I spent time with my brother and sister-in-law and two nephews. They are old enough now I can tell them embarrassing stories about their dad (being 8 years older has it’s advantages).

I went to Church the first Sunday I was away with a very good friend of mine. Back in 2014 when I was dealing with a mental and physical health issue that meant I was off work for a month, I drove to his community every Sunday for worship. It was life-giving to be with a group of people providing support, and having absolutely no idea that they were doing it.

My friend picked me up at the hotel where I was staying at an ungodly hour and we went to three services together. I heard him preach the same homily three times, twice at one church, once at another. And it was a marvellous homily. He invited me to con-celebrate with him, which was very powerful. And at my request he blessed and anointed me in the midst of his congregation as I await test results. It was a very powerful moment in which I physically felt the power and love of the Holy Spirit moving through him and the congregation.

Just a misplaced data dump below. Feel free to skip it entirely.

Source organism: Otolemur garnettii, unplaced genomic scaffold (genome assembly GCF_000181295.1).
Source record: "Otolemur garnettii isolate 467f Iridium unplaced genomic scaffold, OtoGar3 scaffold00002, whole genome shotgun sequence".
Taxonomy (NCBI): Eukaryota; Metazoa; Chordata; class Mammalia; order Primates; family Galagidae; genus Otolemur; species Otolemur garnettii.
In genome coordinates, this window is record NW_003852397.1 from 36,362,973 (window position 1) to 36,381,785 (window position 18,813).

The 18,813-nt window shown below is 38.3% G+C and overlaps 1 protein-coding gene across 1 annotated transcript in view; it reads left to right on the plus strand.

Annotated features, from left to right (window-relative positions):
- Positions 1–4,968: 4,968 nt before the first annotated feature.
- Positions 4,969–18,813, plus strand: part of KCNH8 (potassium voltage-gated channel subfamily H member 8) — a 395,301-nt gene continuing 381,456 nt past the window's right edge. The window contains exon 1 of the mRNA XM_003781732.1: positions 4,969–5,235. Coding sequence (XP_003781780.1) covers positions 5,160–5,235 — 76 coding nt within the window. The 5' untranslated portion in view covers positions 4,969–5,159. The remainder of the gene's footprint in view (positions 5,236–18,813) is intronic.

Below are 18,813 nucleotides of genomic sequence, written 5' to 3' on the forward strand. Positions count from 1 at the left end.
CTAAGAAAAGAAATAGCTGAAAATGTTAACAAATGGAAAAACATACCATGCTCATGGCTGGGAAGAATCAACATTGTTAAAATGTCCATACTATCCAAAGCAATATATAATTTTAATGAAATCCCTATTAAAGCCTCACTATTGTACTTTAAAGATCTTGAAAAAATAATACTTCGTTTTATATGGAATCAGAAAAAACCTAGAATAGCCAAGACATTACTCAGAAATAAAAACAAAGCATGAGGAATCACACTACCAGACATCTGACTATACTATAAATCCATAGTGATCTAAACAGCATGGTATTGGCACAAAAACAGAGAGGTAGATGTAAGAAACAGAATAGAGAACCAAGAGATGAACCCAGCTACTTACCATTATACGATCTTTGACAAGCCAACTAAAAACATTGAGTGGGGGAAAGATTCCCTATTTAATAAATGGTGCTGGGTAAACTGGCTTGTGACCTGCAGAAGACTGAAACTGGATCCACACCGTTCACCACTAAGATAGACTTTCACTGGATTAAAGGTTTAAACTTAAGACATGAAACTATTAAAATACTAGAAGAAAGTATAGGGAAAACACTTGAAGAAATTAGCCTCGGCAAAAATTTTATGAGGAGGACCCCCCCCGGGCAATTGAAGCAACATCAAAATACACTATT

The second Sunday I was staying with dear friends, one of whom first recognized a call to service. It was because of his gentle nudges that I tested the call to be a priest. He had not shared communion in four years because of many reasons and it was a tremendous honour to celebrate with he and his lovely wife. Needless to say, we were all in tears by the end off the service. We met outside, used a piece of bread and some red wine left over from the previous night’s dinner. we lit a candle, settled into lawn chairs and worshipped God in God’s creation. It too was a very powerful moment where the Holy Spirit blew through our gathering, gently and lovingly.

I spent time listening, walking, laughing and loving.

I taught my grandson and grand-daughter how to build and successfully light a campfire.

I enjoyed shenanigating with friends.

I spent time in the arms of one I have loved for a long time.

I said goodbye to the old and hello to the new. I disposed of things which no longer bring me joy in order that I can be prepared to receive the good that is yet to come.

I left home feeling anxious and exhausted. I returned home feeling grateful, refreshed and mostly well-rested.

I’m toying with the idea of driving to Ontario next summer, taking a full month of vacation and taking my time…stopping at the Museum of Human Rights in Winnipeg etc., on the way. I may even see if I can convince a certain someone to drive back with me and explore my corner of creation with me.

I ate well, slept well, laughed until it hurt, cried until it stopped hurting, spent time outside, watched a movie, did some laundry, got a tattoo (tree of life between my shoulder blades) and generally, had the best time.